In two short years, the four-piece from Leeds have established themselves as one of the UK’s most innovative new acts, breaking down musical barriers in a manner comparable with the likes of Pink Floyd and Radiohead at their peak.
Following its release two years ago, their debut album An Awesome Wave debut established the band as one of Britain’s newest creative talents, racking up a lorry-load of awards including best album at the Ivor Novello Awards and the 2012 Mercury Music Prize – and selling 300,000 albums and over 400,000 singles.
But now, they are demonstrating that second albums need not be so difficult, heading for Number 1 in the Official Albums Chart this Sunday – ahead of Aphex Twin’s new album and releases by Leonard Cohen and Barbra Streisand.
To mark their new album success, OfficialCharts.com talks to keyboard player and vocalist Gus Unger-Hamilton about the difficulties of following such an acclaimed album, dealing with the departure of founder Gwil Sainsbury – and working with their new fan Miley Cyrus!
Your new album This Is All Yours is on course for Number 1 – how does that feel?
“Don’t say that. No, I don’t really want to know. I’m literally squirming. Even [if we do end up at Number 1] I think I’ll still be a bit sceptical.”
It’s incredible to think that this will be your first Top 10 - An Awesome Wave peaked at 13 in the Official Albums Chart and Breezeblocks at 75 in the Official Singles Chart. But you’ve never judged yourselves by chart positions, have you?
“No, we’ve never really bothered the charts too much. I remember when the first album came out, we were quite excited about its chart position and we were very happy with 13. I remember being in a hotel with Gwil [Sainsbury, the band’s former guitarist] when we found out - we were thinking up loads of our favourite albums and looking up where they had peaked, and we realised that we’d beaten quite a lot of our favourite albums.”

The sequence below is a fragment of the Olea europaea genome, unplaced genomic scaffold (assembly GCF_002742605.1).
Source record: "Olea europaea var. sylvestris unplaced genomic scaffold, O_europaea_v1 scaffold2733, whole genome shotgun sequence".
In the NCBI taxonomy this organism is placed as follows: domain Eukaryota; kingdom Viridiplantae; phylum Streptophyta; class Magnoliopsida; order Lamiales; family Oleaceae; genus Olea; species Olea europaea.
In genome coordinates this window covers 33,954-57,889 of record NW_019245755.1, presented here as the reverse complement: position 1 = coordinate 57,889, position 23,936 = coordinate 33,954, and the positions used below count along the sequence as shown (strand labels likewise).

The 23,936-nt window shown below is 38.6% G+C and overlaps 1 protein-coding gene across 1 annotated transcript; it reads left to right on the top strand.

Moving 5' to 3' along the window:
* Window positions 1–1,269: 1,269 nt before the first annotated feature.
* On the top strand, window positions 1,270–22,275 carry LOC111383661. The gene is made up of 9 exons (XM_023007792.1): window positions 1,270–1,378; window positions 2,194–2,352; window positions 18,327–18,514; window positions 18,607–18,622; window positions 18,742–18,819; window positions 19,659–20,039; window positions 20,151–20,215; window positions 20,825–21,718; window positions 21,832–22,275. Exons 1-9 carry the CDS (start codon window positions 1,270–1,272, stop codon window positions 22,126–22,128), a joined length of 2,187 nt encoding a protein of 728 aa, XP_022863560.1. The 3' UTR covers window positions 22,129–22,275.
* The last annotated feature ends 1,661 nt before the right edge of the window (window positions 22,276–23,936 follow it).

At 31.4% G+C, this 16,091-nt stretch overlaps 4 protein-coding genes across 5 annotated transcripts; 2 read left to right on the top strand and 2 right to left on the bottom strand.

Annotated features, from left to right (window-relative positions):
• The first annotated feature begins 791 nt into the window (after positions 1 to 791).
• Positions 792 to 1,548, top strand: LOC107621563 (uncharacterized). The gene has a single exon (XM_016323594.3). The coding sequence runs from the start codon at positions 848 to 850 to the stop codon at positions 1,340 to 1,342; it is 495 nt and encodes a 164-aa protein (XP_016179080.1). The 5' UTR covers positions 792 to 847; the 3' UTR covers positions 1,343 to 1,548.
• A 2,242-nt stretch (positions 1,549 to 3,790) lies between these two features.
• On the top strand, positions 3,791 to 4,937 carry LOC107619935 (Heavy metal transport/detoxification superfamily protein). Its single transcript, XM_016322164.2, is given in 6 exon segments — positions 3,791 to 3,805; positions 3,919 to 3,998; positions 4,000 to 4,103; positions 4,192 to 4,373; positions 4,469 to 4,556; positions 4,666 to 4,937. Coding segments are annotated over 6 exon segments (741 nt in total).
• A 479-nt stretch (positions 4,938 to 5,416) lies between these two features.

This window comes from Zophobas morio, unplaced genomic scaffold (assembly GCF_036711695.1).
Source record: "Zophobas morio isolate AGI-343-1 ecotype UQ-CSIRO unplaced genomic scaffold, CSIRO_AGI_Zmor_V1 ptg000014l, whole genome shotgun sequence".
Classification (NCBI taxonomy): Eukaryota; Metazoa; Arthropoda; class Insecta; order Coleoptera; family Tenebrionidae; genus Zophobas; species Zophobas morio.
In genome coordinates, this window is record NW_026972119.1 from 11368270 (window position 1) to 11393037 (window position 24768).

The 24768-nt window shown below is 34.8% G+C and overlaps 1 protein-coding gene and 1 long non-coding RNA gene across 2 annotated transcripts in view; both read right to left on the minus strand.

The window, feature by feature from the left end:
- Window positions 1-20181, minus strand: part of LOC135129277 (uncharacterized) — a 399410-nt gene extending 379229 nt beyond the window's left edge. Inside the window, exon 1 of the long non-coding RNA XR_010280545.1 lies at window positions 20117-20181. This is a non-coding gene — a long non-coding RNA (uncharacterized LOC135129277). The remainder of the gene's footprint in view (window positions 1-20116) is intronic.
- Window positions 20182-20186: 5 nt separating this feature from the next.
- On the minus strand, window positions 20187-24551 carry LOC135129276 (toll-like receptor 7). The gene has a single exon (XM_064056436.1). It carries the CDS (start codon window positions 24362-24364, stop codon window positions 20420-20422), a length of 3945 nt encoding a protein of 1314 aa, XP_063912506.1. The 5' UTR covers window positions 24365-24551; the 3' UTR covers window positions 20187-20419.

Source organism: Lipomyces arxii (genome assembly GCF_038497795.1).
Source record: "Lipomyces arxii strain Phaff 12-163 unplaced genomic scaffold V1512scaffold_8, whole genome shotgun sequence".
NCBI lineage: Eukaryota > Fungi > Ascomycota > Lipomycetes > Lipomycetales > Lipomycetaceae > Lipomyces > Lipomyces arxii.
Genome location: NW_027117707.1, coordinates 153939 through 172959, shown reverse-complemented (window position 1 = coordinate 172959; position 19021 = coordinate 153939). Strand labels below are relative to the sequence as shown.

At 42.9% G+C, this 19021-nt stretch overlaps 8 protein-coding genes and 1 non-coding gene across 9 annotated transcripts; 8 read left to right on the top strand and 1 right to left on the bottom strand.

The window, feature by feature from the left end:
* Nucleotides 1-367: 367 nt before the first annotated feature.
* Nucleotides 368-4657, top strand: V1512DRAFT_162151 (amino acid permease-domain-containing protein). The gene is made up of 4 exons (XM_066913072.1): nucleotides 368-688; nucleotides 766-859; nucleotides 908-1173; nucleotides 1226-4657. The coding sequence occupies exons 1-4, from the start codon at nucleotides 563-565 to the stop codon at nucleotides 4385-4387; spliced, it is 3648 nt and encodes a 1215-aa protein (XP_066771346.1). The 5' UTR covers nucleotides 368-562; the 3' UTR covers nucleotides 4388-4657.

It was an album which has stayed around for a long time though – 63 weeks in the chart and counting. What do you put its enduring success on?
“I think we’re still a band who rely a lot on word of mouth; people discovering us and telling their friends about us. We didn’t blitz the UK or any territory with a kind of blitzkrieg ad campaign, we let it filter down naturally, so in that sense it was always going to be more of a slow burn. We didn’t go to Number 1, but we stayed in the charts for so long and that really means a lot to us. It has been more about gradually osmosing through the public consciousness, at our own pace.”
An Awesome Wave was hugely popular on streaming services and This Is All Yours was previewed on Spotify for a week last week. You’re big fans of streaming aren’t you?
“We respect our fans quite a lot and we like to think that our music takes a few listens to get used to and streaming is the best way of getting people to do that. People can listen to the album a few times without having to commit to buying it - and hopefully they will get around to buying it. But we’ve never found ourselves very comfortable with the idea of making people part with their cash to experience our music, so I suppose streaming is perfect really. Services like Spotify, while you might be being advertised to or maybe paying a subscription, there is no upfront charge to access music and that’s something we’re very much pro.”
What albums are currently on your playlists?
“I’m currently trying to work my way through the Mercury shortlist because there was a lot of stuff on there that I didn’t know. So that’s always a really nice thing to do, go through a list of 12 albums. I really like Kate Tempest’s album, I think that’s brilliant, and I’m also backing FKA Twigs as well.”
Obviously, An Awesome Wave was a Mercury winner – and people talk about “difficult second album” syndrome. Is there more pressure or more freedom, now you are established?